And here is the cover to #2:

Yeah, I know having Lobo on the cover should have been a clue, but sometimes when you’re scanning the rack, you need that logo to pop out at you, and, well, with DC’s white cover theme that month, the titles were all shoved into the corner and not exactly obvious. And so, there were quite a few people who didn’t even know #1 came out, and starting asking for copies when they spotted that logo on the rack on the cover of #2.

Of course, it’s not unusual for people to ask for copies of the first issue because they didn’t notice something was out ’til they saw the second issue. Happens all the time. But it seems to be happening a lot more with Weird Worlds.

And because folks have been asking: yes, I’ve read Aaron Lopestri’s “Garbageman” serial in these first two issues of Weird Worlds, which is very much in the vein of the “man becomes monster in accident, seeks to regain humanity” genre that Swamp Thing belongs to. And it’s fine…I liked Lopestri when he worked on that other title in this genre, Sludge, and while there’s not a whole lot new here, “Garbageman” is still entertaining.

However, it does have me wonder when DC will just put out a Swamp Thing comic, already. They keep trying to fill that niche with comics like “Garbageman” and that Solomon Grundy mini, but, man, I wish they’d quit dancing around Swampy and just throw him out there, already. Okay, I know word on the street is that he’s involved in this whole Brightest Day event hoohar, but we’ll see what happens.

…And that was my “I Demand That a Certain Comic Book Publisher Bend to My Will and Bring Back My Favorite Character” whiny complaint for the day. Hope you enjoyed it.

I guess I’d better mention it here…

§ June 2nd, 2010 § Filed under swamp thing § 11 Comments

…since I’ve been getting e-mailed, messaged, and otherwise contacted about the rumors of a possible reintegration of Swamp Thing into the main DC Universe, and away from the mature-readers Vertigo line. Given the story’s initial source, I’m going to wait for some confirmation before I get my hopes up, but I think it would be a nice change of pace after the last handful of attempted relaunches. Frankly, I was just a bit Vertigo-ed out on that particular interpretation of Swamp Thing. If you want to read a summary of what’s supposedly going on, I direct you to the main page of Roots of the Swamp Thing, where proprietor Rich H. has a few words on the matter, and Comics Alliance has further commentary on what this could mean for the Vertigo line in general.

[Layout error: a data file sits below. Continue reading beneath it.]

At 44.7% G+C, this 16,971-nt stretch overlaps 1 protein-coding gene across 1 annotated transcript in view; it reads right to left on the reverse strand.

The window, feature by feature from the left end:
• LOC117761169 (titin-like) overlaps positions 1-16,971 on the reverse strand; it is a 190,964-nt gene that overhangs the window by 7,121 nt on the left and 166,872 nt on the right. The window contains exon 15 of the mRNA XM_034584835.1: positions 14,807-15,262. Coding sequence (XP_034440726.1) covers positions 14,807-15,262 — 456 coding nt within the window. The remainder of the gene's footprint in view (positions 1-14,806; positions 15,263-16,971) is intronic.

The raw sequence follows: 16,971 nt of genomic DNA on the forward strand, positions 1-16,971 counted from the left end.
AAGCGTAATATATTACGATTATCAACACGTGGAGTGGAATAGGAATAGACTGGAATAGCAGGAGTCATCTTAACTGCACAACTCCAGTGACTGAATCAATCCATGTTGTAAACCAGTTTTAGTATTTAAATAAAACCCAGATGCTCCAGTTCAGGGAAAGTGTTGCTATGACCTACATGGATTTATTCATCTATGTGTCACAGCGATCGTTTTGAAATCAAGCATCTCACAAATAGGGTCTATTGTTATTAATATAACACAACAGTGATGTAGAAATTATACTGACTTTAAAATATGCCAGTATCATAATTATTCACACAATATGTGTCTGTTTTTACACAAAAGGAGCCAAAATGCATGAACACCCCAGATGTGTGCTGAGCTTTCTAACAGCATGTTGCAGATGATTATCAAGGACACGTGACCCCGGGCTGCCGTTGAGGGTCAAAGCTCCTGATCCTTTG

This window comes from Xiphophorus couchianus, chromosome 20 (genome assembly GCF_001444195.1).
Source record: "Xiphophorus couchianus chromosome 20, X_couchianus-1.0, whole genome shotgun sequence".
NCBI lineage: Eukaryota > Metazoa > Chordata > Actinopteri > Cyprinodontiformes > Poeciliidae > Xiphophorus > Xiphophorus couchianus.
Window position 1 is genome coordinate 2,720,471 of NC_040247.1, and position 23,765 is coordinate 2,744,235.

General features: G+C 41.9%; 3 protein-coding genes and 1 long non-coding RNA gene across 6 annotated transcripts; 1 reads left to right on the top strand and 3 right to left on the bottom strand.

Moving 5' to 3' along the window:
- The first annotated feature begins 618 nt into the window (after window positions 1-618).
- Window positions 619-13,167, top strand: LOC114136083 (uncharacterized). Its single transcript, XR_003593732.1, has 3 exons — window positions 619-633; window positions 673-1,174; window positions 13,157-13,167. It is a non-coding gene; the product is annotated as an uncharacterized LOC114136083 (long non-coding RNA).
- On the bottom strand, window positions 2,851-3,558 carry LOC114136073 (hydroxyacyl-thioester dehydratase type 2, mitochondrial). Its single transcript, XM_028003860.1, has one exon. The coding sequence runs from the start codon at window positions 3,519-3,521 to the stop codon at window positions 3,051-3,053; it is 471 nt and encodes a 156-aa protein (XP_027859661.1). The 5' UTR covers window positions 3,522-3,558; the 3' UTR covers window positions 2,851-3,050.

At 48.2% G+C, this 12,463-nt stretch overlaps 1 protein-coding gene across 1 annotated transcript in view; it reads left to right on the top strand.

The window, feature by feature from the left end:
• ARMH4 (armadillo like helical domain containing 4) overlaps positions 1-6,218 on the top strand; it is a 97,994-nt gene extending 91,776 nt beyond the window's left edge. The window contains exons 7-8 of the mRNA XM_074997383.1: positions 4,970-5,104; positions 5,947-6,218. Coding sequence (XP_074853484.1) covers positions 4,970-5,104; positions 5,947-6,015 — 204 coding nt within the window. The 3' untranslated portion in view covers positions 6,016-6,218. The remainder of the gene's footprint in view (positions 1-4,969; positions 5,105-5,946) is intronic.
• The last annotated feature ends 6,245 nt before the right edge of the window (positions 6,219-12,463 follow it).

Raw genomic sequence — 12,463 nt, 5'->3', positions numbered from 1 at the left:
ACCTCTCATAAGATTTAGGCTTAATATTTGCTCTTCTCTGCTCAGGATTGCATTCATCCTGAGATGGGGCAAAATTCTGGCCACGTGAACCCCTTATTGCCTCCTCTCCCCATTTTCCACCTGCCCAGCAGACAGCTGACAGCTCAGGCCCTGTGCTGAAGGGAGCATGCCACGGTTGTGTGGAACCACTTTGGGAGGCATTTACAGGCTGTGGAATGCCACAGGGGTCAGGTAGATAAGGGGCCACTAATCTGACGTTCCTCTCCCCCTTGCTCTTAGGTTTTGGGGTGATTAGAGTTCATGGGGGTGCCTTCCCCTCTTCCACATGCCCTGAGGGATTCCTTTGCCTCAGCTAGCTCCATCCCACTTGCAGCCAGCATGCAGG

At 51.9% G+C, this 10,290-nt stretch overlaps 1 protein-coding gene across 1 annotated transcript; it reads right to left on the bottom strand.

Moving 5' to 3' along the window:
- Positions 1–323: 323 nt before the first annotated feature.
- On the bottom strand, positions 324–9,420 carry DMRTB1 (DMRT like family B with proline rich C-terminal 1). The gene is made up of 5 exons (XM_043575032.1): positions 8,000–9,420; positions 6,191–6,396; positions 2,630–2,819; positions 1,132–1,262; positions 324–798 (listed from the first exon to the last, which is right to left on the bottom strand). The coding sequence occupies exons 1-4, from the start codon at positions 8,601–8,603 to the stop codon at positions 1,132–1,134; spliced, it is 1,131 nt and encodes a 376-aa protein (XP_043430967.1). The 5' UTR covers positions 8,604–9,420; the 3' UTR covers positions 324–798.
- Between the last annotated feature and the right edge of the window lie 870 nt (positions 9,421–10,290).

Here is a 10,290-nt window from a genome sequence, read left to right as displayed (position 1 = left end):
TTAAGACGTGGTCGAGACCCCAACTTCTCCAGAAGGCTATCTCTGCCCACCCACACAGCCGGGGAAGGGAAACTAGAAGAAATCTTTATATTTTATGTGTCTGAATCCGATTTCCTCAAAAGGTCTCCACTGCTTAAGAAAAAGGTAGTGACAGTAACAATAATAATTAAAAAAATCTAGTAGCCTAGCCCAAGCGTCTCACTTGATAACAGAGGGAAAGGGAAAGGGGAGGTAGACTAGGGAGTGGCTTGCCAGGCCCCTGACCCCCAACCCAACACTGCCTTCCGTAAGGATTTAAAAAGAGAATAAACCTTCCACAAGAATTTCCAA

Anyway, if true, I suppose having Solomon Grundy fill the Swamp Thing role didn’t work out as planned (even though that recent Grundy series was pretty good). Maybe we can get a couple of titles out of this…hey, if Deadpool can have, what, seventeen different series, we can have two Swamp Thing titles. A regular solo book and The Swamp and the Bold, with Swamp Thing teaming up with a different character every month. You’d totally read that, don’t you lie to me.

• • •

In other news: Bully the Little Stuffed Bull explains the Marvel Universe in a tour-de-force that must be seen to be believed.

Yet another item from the Back Room of Misfit Toys.

§ May 24th, 2010 § Filed under misfit toys § 11 Comments

DC Direct’s Pocket Heroes were, it seems, a direct response to Marvel’s extensive Minimates line of eesny-weensy superhero figurines (which you can see here at this extensive Minimates review site). The Pocket Heroes line ended once DC got in on the Minimates action, but alas, some Pocket Heroes product still remains at the shop even today.

I suppose these were a cheap alternative to the larger and more elaborate DC Direct action figures, which retail for about $16 to $20 a pop. And I guess they look…okay, but they probably should have avoiding representing characters in their civvies:

Lois comes out fine, but poor Jimmy looks like he’s in his long johns. At least you get Superman’s JLA chair! “Includes awesome sitting action!”

It seemed like, from the get-go, that the Pocket Heroes were going to be hot items. Prior to the launch of this toy series, the deluxe Solomon Grundy action figure came with a promotional Golden Age Wonder Woman Pocket Hero figure, which we received many, many requests for, and which I suspect brought about the almost instant unavailability of the Grundy figure. And the first wave of Pocket Heroes sold very well for us. The next wave…not really so much, I’m afraid. I’m still listing and, sadly, not selling them on the eBay.

There were a couple of other boxed sets like the Superman one above, pictured on the back of the packaging, and which I do not recall ever carrying: